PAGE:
- Consider passing on an interest in your business to the next generation. Business property relief makes most of such transfers exempt from IHT.
- Use the annual gifts allowance to make gifts to family members and others.
- Set up regular payments where appropriate – if you can continue to maintain your existing standard of living after such gifts they will not be brought into your IHT account, no matter how large they are.
- If you are gifting assets, the best ones are to gift out of your estate are those which you expect to increase in value
- Consider assigning life policies into trust or making them payable directly to beneficiaries.
- Consider realising capital gains before 5 April to make use of your annual exemptions.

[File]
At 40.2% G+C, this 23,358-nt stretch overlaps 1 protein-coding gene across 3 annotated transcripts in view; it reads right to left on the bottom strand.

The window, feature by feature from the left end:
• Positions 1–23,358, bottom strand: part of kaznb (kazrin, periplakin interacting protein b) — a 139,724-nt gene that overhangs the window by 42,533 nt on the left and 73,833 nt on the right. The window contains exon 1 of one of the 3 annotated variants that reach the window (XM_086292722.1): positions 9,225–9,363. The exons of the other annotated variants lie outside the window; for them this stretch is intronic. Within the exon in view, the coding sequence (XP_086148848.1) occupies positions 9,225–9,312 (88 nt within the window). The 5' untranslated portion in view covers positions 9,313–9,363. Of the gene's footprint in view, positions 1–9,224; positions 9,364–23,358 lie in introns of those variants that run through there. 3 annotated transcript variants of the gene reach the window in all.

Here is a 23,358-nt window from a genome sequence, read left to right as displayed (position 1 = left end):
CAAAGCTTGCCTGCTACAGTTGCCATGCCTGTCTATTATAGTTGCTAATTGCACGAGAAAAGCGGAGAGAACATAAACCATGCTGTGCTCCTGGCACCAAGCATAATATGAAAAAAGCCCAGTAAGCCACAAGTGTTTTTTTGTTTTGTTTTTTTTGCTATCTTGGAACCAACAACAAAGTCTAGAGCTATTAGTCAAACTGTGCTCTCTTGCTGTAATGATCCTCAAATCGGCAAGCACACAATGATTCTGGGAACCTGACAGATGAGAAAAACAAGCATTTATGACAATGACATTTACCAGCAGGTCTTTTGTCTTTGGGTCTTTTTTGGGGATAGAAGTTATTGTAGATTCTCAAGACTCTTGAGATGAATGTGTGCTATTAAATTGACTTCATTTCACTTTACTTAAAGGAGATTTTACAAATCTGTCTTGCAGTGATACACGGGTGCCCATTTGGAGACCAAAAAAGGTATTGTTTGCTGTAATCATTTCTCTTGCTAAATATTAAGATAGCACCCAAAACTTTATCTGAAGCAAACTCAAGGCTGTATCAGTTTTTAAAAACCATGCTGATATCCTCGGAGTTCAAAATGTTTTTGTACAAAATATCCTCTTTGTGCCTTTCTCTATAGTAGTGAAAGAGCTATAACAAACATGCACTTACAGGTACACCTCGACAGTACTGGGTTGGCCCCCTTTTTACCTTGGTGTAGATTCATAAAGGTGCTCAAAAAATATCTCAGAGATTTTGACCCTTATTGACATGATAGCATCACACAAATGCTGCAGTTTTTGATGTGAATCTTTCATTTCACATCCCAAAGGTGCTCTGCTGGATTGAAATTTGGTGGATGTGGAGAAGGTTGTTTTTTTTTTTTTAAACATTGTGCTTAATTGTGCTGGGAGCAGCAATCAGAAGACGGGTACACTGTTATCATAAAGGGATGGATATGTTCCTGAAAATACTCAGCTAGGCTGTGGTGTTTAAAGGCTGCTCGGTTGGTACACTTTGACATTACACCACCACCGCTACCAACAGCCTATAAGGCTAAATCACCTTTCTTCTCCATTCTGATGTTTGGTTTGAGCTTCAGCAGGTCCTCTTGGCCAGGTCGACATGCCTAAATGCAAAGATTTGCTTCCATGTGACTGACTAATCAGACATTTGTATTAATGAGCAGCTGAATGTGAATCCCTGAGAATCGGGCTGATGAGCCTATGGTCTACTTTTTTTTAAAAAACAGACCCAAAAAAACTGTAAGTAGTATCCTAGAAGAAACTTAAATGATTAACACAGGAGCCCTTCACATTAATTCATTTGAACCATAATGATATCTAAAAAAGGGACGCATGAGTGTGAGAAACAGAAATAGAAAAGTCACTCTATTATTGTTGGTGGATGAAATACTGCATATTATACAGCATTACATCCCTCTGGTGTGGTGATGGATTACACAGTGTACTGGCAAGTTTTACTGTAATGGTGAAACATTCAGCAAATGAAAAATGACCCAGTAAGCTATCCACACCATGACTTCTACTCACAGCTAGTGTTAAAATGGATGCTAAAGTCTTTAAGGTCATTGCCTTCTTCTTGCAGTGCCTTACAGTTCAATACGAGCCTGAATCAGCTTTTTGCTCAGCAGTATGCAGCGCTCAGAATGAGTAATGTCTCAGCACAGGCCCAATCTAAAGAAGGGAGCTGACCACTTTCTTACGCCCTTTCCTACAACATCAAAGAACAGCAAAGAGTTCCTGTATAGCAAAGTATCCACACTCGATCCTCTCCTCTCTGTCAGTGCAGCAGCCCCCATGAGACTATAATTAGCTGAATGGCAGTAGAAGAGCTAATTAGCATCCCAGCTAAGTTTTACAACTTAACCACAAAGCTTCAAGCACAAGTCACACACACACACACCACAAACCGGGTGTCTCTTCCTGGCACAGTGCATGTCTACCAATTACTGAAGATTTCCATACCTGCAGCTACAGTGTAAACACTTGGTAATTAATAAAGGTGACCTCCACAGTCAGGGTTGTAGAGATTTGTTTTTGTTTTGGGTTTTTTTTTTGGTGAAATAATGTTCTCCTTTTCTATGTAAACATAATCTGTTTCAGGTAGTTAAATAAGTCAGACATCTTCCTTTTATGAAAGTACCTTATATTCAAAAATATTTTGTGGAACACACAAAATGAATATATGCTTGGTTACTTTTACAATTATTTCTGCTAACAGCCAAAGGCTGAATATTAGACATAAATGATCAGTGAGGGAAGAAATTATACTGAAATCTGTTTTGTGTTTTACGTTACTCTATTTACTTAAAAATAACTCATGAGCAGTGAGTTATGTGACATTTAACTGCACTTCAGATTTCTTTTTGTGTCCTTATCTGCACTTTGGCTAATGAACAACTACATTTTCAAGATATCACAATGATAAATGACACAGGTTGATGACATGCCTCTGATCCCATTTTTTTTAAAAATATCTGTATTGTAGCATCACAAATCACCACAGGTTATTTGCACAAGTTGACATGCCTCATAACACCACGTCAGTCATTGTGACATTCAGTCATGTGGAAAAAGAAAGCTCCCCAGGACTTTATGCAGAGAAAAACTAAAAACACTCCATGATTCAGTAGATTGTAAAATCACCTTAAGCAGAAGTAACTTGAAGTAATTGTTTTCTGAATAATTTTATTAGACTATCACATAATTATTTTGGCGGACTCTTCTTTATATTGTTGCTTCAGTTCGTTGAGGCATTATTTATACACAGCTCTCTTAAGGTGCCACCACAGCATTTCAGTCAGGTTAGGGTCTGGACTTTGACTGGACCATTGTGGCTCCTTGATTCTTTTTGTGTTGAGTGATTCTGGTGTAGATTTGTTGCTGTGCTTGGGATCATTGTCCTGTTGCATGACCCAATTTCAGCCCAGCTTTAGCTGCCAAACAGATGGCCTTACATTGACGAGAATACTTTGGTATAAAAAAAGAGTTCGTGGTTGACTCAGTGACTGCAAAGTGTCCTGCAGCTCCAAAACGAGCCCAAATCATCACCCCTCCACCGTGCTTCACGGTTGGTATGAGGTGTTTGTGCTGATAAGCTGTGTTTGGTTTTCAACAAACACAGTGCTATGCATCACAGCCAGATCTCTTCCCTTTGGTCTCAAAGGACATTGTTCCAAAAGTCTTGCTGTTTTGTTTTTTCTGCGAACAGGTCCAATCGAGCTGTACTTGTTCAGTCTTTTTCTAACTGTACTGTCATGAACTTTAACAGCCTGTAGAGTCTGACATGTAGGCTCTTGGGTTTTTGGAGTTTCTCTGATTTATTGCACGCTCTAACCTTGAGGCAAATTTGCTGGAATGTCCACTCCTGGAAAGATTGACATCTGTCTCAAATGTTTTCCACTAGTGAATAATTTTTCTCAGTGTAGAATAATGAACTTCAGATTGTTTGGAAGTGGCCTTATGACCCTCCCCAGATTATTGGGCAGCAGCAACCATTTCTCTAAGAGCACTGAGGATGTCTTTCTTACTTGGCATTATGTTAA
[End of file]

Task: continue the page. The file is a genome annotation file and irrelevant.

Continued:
For IHT purposes, you can gift the following annually:
- £3,000 - if you do not use the £3,000 limit in one year, you can carry forward the unused relief for one year only;
- £250 to as many different people as you like; and
- As much as you wish to gift out of your income, provided it does not affect your lifestyle.
There are special rules relating to gifts to couples being married or entering into civil partnership, depending on one's relationship to them.
Exempt gifts will not count towards the 'IHT threshold' (currently £285,000) above which gifts (known as 'potentially exempt transfers') may become taxable if the donor does not survive for seven years after making the gift.
Gifts between spouses are normally exempt from IHT altogether.
Note that there are complications when the donee (the person receiving the gift) is not domicialed in the UK for IHT purposes.
If you are considering making substantial gifts of assets, it is always sensible to take professional advice.